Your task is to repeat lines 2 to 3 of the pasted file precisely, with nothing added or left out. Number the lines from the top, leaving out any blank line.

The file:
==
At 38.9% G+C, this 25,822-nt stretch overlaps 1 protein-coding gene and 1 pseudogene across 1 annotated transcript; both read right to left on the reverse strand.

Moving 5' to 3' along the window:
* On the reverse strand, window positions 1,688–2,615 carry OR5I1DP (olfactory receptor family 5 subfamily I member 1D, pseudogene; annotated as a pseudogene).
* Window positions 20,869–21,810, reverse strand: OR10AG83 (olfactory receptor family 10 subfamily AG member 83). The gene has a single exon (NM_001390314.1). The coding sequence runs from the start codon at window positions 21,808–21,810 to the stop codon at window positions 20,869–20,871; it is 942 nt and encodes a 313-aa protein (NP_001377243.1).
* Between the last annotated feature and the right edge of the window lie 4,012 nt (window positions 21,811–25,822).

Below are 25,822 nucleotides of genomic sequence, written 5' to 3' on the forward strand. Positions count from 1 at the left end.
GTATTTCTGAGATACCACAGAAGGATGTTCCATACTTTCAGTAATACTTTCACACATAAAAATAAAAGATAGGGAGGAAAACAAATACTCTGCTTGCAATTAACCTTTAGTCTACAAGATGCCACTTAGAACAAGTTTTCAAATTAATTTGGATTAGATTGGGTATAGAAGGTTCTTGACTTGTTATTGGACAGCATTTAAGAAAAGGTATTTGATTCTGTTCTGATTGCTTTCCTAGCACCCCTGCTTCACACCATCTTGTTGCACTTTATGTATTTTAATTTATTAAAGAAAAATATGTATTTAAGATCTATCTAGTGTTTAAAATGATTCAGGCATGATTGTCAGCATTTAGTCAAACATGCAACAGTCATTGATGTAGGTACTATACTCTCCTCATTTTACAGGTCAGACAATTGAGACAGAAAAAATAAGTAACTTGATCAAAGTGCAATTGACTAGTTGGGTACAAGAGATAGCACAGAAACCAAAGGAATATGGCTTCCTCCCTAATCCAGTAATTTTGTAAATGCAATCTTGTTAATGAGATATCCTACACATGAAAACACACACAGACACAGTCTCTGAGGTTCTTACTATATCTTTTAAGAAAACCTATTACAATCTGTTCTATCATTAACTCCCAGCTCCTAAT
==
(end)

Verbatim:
Moving 5' to 3' along the window:
* On the reverse strand, window positions 1,688–2,615 carry OR5I1DP (olfactory receptor family 5 subfamily I member 1D, pseudogene; annotated as a pseudogene).